It's a typical busy summer night at Banken, the most popular nightclub in Kristianstad, Sweden. The patio outside is uncomfortably crowded and breathing room is hard to come by. Nearly everyone at the club is holding some sort of drink and soon a group of teenagers by the bar begin taking body shots of tequila. Around 12:30 in the morning, throngs of cabs begin to line up along the sidewalk outside. Chances are that very few — if any people at all — drive home tonight. After all, this is Sweden, where the Blood Alcohol Content (BAC) limit for drives is a stringently low .02 g/100 ml.
Compare that to America, where the BAC limit remains at a practically libertine .08. How much is that exactly? According University of Oklahoma Police Department's BAC Calculator, a 180-lb male registers a .08 after consuming six 12 oz. beers or five gin-and-tonics in a span of two hours. Still, having the .08 standard is a legislative improvement. In previous years some states had their limit set at .15. That would be more than eight beers within two hours.
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Or look at it this way. In June, a Massachusetts state trooper and father of four was killed after pulling over a driver who reportedly registered a .20 during a breathalyzer exam. Another driver then slammed into the pulled-over car, instantly killing the trooper who was standing next to it. The lawyer for driver of the second car says his client's BAC tested at .07, which is within the legal limit. Nevertheless, both men have been charged with drunk driving, with the second driver receiving the additional charges of vehicular homicide and speeding. Both men have pleaded not guilty to the charges. According to the International Center for Alcohol Policies, only 15 other countries (including Canada and New Zealand) have the same threshold as the United States. Most European nations carry a standard of .05 or lower and a few countries, such as the Czech Republic, have zero tolerance policies.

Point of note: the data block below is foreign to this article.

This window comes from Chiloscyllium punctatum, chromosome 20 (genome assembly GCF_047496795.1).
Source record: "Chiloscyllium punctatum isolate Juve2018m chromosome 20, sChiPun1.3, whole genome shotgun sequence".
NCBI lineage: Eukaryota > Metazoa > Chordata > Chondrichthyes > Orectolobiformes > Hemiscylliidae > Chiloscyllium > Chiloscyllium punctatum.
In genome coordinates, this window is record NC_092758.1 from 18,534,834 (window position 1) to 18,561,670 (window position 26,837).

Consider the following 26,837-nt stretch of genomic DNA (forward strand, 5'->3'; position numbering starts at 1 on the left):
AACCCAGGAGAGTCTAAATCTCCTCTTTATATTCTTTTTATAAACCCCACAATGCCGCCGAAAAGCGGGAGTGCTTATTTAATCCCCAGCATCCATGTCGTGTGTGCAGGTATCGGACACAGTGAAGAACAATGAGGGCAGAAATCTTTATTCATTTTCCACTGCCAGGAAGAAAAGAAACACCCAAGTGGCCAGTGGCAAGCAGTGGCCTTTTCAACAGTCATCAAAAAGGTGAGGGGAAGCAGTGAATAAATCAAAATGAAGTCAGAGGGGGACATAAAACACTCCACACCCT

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According to the National Highway Traffic Safety Administration (NHTSA), 11,773 people died in drunk driving related accidents in the United States in 2008. As these kinds of unnecessary deaths continue happening roughly every 45 minutes, the United States has maintained its .08 standard even as other countries across the world are attempting to lower the permitted BAC for drivers.
In Sweden, which changed its BAC threshold from .05 to .02 in 1990, the results have been dramatic. According to the World Health Organization and European Commission, of road fatalities in Sweden, roughly 16% were alcohol related. In the U.S., 31.7% of traffic fatalities were alcohol related in 2007. Other countries around the world have continued to modify their standards for "drink-driving." In Switzerland, where the limit was reduced from .08 to .05 in 2005, drunk driving deaths instantly declined. France saw similar results when it lowered its limit to .05 in 1995. Changes appear to be on the horizon in other countries as well. For example, in the past few years Denmark has discussed reducing the BAC threshold to .02.
Attitudes toward drunk driving appear to oscillate between countries. People in Sweden take drunk driving laws very seriously, says Eric Larsson, 34, a Stockholm native who moved to London five years ago. Larsson said that he found the laws in England — which allows a .08 BAC — to be far less sensible. "I could never drink two pints of beer then drive home like other people go ahead and do in England," says Larsson, who believes that more countries should adopt the Swedish standard.
There have been some U.S. attempts to toughen the drunk driving laws. Senators Tom Udall, a Democrat from New Mexico, and Bob Corker, a Republican from Tennessee, introduced the ROADS SAFE Act earlier this year. The name of the proposed legislation is an acronym for "Research of Alcohol Detection Systems for Stopping Alcohol-related Fatalities Everywhere." If enacted, it would authorize $12 million annual funding for five years to the NHTSA Driver Alcohol Detection System for Safety (DADSS) program in order to develop technology within vehicles to keep intoxicated individuals from driving (pegged to the current .08 limit). What type of impact would this have? It is estimated that this technology could prevent 8,000 deaths yearly. Based on American averages, that would mean there would be roughly three hours between every drunk driving death, which is better than the current 45 minutes. However, the numbers will always be better in Sweden.